NEW YORK — Even in off-off-Broadway shows like “Pillow Talk,” the Filipino-American talent shines in the capital of great American theater.
Pillow Talk is about a newlywed gay couple trying to build a life together – it’s a look at inter-racial relationships and post-gay marriage politics.
It delves deeply and fearlessly into the marital life of “Buck,” a crusading Filipino-American journalist played by J.P. Moraga and his African-American husband Sam, a former Olympic swimmer played by Basit Shittu.
“Talk is what goes on behind sa in closed doors, it’s like that little hole in the wall to see what people talk about, this particularly is an inter-racial gay couple, an Asian guy and a Black man,” said Moraga.
It was written by Chilean born Korean-American, Kyoung Park – whose company Kyoung’s Pacific Beat dedicates itself to promoting a culture of peace and a voice for marginalized community.
“I wrote this play at the peak of marriage equality, and when gay marriage was legalized, I was engaged – I really wanted to tell a story that humanized the kind of life and intimacy and beauty that can exist between two men.”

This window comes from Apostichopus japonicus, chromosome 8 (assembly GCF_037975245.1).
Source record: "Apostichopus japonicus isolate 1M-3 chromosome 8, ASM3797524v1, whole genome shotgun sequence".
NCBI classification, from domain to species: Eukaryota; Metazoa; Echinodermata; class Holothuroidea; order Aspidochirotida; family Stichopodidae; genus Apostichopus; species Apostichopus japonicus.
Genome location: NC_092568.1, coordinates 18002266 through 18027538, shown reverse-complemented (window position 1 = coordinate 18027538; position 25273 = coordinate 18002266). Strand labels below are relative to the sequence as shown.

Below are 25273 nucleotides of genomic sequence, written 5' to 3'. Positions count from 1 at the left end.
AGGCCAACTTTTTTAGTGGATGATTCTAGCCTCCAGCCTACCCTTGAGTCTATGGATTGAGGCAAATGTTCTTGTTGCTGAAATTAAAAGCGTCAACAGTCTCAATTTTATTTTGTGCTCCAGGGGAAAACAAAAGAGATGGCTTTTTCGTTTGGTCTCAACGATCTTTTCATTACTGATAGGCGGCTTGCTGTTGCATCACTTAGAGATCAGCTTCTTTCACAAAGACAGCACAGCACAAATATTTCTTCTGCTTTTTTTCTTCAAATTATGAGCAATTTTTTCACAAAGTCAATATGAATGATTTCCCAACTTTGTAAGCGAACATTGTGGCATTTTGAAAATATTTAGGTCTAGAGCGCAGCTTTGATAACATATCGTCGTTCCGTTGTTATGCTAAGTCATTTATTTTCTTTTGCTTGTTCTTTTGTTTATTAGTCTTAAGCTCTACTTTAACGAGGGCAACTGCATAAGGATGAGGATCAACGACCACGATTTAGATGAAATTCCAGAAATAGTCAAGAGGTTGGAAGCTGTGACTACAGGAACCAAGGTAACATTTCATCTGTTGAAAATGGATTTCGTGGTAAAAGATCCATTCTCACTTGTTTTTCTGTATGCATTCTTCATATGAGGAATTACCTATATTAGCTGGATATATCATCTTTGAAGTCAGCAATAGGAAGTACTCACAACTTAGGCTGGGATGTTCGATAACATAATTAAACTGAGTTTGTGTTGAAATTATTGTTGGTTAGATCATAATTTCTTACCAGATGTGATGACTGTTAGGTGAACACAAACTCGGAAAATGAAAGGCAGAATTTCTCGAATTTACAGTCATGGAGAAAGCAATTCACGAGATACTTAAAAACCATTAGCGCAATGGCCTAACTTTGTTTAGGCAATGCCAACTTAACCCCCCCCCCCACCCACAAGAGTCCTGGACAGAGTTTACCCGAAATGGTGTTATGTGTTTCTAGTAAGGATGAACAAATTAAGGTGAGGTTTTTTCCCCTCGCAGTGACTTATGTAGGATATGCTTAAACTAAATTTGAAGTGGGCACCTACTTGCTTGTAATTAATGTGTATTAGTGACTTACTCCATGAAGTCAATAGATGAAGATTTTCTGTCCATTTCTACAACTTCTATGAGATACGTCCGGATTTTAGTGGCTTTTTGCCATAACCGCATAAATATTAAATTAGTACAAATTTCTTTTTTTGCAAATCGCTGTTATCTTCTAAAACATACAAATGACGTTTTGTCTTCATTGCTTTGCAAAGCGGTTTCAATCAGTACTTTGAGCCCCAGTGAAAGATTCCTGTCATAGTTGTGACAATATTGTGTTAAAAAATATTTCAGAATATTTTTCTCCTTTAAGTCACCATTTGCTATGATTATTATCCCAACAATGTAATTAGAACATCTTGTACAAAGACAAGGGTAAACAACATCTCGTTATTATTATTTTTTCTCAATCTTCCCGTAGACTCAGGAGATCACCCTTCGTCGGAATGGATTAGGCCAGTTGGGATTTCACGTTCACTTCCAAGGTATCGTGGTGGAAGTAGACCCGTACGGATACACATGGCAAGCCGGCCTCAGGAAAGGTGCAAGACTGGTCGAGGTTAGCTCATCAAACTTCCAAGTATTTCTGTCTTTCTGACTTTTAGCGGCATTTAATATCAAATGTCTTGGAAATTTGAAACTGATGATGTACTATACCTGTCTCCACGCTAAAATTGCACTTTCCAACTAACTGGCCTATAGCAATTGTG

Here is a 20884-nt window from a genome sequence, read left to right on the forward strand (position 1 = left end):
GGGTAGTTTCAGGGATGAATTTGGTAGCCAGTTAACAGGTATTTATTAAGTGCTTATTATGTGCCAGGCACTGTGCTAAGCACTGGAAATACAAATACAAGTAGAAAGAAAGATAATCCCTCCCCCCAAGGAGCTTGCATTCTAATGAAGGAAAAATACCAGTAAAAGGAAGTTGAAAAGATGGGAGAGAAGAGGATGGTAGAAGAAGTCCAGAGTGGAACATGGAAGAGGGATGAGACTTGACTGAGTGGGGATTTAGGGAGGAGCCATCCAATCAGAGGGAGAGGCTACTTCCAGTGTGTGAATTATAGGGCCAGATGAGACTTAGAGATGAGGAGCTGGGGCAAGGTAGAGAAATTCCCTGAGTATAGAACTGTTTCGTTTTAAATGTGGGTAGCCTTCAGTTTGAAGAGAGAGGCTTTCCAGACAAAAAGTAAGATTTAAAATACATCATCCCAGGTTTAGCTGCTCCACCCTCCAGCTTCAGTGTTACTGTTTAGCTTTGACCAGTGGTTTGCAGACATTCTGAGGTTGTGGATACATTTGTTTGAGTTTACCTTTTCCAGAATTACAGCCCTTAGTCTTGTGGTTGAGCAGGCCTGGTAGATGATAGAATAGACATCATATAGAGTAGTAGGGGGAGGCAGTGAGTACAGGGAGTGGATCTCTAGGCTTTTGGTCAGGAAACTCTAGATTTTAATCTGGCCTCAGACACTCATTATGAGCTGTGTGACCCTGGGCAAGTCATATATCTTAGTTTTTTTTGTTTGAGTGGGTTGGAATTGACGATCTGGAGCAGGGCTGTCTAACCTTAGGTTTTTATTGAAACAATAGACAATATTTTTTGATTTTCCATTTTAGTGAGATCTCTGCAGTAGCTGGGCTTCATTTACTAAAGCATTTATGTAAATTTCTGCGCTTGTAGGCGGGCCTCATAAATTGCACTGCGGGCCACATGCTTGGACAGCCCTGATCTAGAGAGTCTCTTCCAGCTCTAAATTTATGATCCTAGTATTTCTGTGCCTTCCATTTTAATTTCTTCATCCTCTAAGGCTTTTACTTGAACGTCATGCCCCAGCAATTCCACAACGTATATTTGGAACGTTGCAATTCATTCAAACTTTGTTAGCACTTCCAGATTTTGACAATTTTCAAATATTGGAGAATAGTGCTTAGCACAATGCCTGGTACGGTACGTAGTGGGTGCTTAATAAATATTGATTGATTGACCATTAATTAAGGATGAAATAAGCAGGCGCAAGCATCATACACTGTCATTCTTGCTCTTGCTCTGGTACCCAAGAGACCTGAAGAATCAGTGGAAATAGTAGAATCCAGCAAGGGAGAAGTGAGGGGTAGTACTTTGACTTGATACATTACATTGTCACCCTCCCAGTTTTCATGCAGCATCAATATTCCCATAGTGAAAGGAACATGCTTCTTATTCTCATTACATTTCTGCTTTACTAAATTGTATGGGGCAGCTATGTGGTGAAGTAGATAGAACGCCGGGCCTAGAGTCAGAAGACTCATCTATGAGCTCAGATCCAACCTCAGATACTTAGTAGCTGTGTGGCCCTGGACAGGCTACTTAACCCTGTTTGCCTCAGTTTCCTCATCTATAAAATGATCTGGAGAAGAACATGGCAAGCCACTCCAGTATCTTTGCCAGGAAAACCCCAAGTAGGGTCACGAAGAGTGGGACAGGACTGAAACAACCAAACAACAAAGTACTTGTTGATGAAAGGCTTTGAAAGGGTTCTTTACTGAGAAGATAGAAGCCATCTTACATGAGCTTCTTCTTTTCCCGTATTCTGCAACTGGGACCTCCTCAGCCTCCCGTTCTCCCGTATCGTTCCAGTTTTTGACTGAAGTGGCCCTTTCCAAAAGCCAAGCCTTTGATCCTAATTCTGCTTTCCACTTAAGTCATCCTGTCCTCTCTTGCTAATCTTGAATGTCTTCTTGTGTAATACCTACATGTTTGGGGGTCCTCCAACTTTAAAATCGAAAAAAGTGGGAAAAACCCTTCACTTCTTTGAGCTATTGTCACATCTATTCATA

“When I read the script it was like, I’ve lived through this, from school to my work, everyday life so it was one of those that just popped, and like I have to do this,” said Moraga.
The New York Times wrote that Pillow talk is a “political work,” and “feels very much of this moment” — saying that homophobia and racism are still very much alive at this day and age.
Park is hoping this story could be an antidote to Trump’s message of hate.
“How Love is radical, how love has the ability to bridge differences to bring people together and provide solidarity and energy in times of adversity and that is what we’re hoping to bring to life, the radicalness of love.”
Pillow Talk is part of the exponential festival – that aims to showcase local talents in experimental productions staged at the Tank Theater until January 27.